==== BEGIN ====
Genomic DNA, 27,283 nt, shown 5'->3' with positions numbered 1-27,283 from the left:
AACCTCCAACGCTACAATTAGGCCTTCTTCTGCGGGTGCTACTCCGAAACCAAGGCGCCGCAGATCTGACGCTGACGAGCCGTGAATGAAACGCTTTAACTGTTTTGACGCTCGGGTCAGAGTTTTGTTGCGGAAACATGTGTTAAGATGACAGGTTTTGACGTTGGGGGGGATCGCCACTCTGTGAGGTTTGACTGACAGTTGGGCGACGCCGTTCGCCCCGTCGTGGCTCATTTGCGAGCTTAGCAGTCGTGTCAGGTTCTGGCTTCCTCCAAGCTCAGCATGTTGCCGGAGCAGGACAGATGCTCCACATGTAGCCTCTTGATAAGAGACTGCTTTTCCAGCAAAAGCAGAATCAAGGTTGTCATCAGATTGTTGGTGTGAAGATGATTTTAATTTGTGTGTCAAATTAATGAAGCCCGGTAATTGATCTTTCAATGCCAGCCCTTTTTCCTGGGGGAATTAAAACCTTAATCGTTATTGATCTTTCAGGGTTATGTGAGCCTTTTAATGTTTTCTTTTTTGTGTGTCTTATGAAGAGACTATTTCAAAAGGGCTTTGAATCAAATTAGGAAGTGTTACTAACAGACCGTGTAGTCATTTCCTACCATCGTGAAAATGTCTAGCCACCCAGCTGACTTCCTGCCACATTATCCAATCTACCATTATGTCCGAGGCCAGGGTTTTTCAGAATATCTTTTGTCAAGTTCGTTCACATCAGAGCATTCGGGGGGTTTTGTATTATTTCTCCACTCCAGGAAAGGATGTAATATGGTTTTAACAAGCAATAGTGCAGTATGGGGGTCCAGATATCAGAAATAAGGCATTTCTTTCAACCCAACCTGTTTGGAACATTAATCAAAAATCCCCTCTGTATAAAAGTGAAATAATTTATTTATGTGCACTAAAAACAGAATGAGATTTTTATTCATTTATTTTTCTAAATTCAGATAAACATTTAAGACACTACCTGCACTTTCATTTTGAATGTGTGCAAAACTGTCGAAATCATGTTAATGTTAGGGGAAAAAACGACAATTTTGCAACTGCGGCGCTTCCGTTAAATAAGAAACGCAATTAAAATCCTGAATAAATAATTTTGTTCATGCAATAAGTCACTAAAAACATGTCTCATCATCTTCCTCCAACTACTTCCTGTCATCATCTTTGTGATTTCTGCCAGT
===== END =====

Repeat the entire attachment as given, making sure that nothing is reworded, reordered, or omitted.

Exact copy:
Genomic DNA, 27,283 nt, shown 5'->3' with positions numbered 1-27,283 from the left:
AACCTCCAACGCTACAATTAGGCCTTCTTCTGCGGGTGCTACTCCGAAACCAAGGCGCCGCAGATCTGACGCTGACGAGCCGTGAATGAAACGCTTTAACTGTTTTGACGCTCGGGTCAGAGTTTTGTTGCGGAAACATGTGTTAAGATGACAGGTTTTGACGTTGGGGGGGATCGCCACTCTGTGAGGTTTGACTGACAGTTGGGCGACGCCGTTCGCCCCGTCGTGGCTCATTTGCGAGCTTAGCAGTCGTGTCAGGTTCTGGCTTCCTCCAAGCTCAGCATGTTGCCGGAGCAGGACAGATGCTCCACATGTAGCCTCTTGATAAGAGACTGCTTTTCCAGCAAAAGCAGAATCAAGGTTGTCATCAGATTGTTGGTGTGAAGATGATTTTAATTTGTGTGTCAAATTAATGAAGCCCGGTAATTGATCTTTCAATGCCAGCCCTTTTTCCTGGGGGAATTAAAACCTTAATCGTTATTGATCTTTCAGGGTTATGTGAGCCTTTTAATGTTTTCTTTTTTGTGTGTCTTATGAAGAGACTATTTCAAAAGGGCTTTGAATCAAATTAGGAAGTGTTACTAACAGACCGTGTAGTCATTTCCTACCATCGTGAAAATGTCTAGCCACCCAGCTGACTTCCTGCCACATTATCCAATCTACCATTATGTCCGAGGCCAGGGTTTTTCAGAATATCTTTTGTCAAGTTCGTTCACATCAGAGCATTCGGGGGGTTTTGTATTATTTCTCCACTCCAGGAAAGGATGTAATATGGTTTTAACAAGCAATAGTGCAGTATGGGGGTCCAGATATCAGAAATAAGGCATTTCTTTCAACCCAACCTGTTTGGAACATTAATCAAAAATCCCCTCTGTATAAAAGTGAAATAATTTATTTATGTGCACTAAAAACAGAATGAGATTTTTATTCATTTATTTTTCTAAATTCAGATAAACATTTAAGACACTACCTGCACTTTCATTTTGAATGTGTGCAAAACTGTCGAAATCATGTTAATGTTAGGGGAAAAAACGACAATTTTGCAACTGCGGCGCTTCCGTTAAATAAGAAACGCAATTAAAATCCTGAATAAATAATTTTGTTCATGCAATAAGTCACTAAAAACATGTCTCATCATCTTCCTCCAACTACTTCCTGTCATCATCTTTGTGATTTCTGCCAGT